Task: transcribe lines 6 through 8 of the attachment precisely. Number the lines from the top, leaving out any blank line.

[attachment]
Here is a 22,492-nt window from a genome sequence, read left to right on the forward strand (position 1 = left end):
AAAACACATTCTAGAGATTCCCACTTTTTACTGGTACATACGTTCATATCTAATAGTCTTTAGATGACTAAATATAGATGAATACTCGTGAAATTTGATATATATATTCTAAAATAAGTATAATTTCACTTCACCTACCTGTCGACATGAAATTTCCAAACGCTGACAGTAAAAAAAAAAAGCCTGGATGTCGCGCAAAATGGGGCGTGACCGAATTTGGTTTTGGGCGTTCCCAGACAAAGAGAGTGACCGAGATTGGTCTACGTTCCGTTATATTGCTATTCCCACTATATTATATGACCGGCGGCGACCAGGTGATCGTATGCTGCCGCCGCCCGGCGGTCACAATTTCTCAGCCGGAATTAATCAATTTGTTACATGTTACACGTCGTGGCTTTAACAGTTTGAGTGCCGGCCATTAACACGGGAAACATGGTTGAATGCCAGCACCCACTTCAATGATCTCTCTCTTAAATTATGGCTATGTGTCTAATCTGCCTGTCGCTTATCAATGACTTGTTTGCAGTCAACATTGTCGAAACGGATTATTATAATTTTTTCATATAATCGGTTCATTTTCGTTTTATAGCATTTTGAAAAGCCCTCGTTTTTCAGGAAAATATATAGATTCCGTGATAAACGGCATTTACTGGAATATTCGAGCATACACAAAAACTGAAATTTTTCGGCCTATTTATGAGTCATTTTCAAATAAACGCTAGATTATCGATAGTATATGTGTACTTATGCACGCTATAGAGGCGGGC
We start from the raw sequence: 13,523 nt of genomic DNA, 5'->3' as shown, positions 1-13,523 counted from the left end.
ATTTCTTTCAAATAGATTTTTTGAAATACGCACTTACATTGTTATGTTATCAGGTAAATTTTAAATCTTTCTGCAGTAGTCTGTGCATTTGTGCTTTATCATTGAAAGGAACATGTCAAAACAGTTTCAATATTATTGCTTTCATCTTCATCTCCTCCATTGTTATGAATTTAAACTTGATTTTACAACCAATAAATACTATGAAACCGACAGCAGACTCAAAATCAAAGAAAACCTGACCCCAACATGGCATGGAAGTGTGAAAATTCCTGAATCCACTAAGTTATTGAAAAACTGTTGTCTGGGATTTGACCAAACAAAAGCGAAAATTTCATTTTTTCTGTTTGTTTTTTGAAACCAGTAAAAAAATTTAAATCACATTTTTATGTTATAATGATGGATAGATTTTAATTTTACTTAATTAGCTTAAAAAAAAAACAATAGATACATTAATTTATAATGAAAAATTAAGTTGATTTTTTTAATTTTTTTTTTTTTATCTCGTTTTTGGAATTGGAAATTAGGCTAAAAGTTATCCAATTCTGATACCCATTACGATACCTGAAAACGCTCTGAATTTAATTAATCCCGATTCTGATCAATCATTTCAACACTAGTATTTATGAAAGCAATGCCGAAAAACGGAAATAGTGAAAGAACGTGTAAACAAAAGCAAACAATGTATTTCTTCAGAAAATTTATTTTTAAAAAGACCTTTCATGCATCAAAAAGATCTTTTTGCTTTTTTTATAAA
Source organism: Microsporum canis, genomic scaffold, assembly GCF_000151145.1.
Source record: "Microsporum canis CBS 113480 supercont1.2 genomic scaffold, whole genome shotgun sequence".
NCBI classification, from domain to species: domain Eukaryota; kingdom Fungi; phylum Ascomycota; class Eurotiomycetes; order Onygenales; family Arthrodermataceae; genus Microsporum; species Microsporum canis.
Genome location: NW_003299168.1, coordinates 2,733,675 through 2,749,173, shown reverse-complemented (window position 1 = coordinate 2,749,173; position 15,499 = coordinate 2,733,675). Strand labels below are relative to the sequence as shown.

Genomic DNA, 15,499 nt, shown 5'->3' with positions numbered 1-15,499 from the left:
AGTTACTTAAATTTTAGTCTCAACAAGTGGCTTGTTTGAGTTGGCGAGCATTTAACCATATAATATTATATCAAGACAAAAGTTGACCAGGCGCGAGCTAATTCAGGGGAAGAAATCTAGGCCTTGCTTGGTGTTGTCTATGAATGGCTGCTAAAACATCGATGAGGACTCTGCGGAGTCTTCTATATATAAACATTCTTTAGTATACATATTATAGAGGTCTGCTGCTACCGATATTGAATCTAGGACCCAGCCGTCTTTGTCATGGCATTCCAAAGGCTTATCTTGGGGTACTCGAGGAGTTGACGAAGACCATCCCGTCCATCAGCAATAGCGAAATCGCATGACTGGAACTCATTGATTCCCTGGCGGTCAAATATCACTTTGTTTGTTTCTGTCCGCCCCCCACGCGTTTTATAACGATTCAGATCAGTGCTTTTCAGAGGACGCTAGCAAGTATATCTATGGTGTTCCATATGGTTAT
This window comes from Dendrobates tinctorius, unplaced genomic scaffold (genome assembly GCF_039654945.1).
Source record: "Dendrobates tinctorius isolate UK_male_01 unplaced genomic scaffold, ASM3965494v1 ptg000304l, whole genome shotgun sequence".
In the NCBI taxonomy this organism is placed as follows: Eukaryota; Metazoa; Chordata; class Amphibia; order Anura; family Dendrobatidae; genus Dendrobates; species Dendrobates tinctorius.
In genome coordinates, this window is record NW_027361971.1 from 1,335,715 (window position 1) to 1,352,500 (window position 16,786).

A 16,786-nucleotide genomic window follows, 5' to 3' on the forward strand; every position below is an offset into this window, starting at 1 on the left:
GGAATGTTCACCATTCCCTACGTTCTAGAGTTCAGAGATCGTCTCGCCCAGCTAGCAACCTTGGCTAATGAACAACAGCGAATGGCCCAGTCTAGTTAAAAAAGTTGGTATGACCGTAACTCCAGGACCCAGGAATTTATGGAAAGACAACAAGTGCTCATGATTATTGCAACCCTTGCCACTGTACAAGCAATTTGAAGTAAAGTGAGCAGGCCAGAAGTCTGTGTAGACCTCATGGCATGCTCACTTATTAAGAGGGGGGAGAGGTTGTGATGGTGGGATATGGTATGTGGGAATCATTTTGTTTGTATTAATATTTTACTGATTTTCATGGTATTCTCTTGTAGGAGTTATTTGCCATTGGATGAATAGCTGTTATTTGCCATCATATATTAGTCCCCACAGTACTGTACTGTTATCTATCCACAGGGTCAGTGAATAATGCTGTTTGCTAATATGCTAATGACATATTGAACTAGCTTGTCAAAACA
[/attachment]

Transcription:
Source record: "Microsporum canis CBS 113480 supercont1.2 genomic scaffold, whole genome shotgun sequence".
NCBI classification, from domain to species: domain Eukaryota; kingdom Fungi; phylum Ascomycota; class Eurotiomycetes; order Onygenales; family Arthrodermataceae; genus Microsporum; species Microsporum canis.
Genome location: NW_003299168.1, coordinates 2,733,675 through 2,749,173, shown reverse-complemented (window position 1 = coordinate 2,749,173; position 15,499 = coordinate 2,733,675). Strand labels below are relative to the sequence as shown.